Buffy, gotta slay ’em all

This one is an icon: Buffy the Vampire Slayer. Many women loved this show, especially my nana, during its run from 1997 to 2003. I know I have watched Buffy the Vampire Slayer before but I don’t really remember much about it (I was more of an Angel fan). The basic premise of the show is that it follows a girl named Buffy whose lineage has fought evil forces and she must continue on the tradition using her magic powers. During the show she is accompanied by friends and love interests while fighting evil. Sadly this show has the same problems as Saved by the Bell in regards to easy, free availability as it is available on Hulu. After not finding a quality video online I have decided to just use the pilot available on Hulu. For those reading who do not have Hulu there is an unaired version of the pilot available here though there are some differences.
The show starts off similarly to any other teen drama: gossip, cool girls, and dead bodies falling out of lockers. We’re told Buffy had to move schools due to her burning down the gym of her previous school in L.A. so she starts off as a strong character. We also see Xander literally falling for Buffy as he skateboards past her. Other girls in the show take on typical tv tropes: the cool girl Cordelia and the nerd Willow. I mostly used this episode as a jumping point because when originally looking at my topic I saw a lot of scholarly articles on Buffy the Vampire Slayer.
One such article is Staking Her Claim: Buffy the Vampire Slayer as Transgressive Woman Warrior by Frances H. Early. The reading follows the trend of increasing media about men at war and shows such as Buffy the Vampire Slayer and Xena pushing back against that narrative. The article features a quote from Buffy the Vampire Slayer creator Josh Whedon in which he says, “If I can make teenage boys comfortable with a girl who takes charge of a situation without their knowing that’s what’s happening it’s better than sitting down and selling them on feminism.” I think this quote really encompasses what I am aiming to research in the course of this project: how media has impacted culture specifically in relationship to women. Here Josh Whedon talks about his aim to make strong women common in American media and culture through the use of his television show. This is why studying television and media is important, especially when looking at older generations, to see if the media has impacted society and if it had the impact that was intended.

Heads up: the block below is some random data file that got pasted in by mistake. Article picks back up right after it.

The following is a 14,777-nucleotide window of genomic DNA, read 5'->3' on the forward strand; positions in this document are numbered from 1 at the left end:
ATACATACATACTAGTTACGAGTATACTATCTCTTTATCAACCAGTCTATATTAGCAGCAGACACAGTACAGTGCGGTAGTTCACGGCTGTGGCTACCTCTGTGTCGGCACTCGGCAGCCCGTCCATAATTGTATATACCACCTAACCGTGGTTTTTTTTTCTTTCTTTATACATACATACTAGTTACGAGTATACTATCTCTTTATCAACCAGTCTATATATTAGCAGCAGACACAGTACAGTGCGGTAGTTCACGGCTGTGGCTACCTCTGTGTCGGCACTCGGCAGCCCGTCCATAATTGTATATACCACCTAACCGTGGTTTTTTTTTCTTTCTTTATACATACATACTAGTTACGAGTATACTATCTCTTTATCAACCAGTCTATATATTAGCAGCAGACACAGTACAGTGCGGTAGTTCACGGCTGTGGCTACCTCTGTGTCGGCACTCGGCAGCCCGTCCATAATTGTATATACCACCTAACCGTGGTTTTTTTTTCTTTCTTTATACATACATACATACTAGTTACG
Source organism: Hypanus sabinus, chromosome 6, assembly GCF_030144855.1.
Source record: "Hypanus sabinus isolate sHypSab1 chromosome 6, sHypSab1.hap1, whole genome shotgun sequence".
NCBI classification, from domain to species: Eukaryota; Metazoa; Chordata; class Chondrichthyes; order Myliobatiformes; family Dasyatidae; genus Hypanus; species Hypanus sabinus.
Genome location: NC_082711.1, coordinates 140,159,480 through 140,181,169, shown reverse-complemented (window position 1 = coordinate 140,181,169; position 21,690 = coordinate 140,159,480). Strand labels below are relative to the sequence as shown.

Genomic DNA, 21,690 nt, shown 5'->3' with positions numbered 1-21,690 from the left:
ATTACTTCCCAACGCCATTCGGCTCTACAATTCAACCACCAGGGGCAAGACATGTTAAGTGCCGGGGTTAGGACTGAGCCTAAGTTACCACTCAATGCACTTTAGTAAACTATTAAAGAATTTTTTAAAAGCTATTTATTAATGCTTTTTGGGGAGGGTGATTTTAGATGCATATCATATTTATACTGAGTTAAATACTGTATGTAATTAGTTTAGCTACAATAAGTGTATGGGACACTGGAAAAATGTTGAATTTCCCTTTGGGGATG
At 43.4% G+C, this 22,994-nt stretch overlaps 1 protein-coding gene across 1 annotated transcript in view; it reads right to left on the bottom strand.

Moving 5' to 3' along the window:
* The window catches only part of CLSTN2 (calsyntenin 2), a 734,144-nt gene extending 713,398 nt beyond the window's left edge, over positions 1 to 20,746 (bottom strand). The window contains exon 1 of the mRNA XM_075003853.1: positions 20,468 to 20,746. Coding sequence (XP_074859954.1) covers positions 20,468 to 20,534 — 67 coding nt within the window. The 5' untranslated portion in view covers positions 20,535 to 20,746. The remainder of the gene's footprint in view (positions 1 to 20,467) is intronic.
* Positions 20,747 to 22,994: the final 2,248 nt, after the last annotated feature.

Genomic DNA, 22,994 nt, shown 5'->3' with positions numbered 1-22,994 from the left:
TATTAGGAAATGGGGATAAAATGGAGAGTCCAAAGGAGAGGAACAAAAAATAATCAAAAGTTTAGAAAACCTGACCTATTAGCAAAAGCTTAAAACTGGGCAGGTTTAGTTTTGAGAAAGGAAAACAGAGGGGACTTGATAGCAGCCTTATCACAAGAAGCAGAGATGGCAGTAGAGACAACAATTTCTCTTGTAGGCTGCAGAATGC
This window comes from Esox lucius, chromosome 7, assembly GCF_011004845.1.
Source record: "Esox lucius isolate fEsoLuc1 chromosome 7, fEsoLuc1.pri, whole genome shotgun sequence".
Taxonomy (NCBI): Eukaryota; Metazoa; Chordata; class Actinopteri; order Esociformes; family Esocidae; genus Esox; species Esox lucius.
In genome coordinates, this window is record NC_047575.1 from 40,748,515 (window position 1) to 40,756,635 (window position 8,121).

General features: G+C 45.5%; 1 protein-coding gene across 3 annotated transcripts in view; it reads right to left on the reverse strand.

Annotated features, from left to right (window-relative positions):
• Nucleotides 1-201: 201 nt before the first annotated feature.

When looking at Buffy I think the show did fulfill what Josh Whedon aimed to do by making Buffy a household name and inspiring many young girls while also paving the way for other shows to feature strong female leads and moving away from the male centric television show.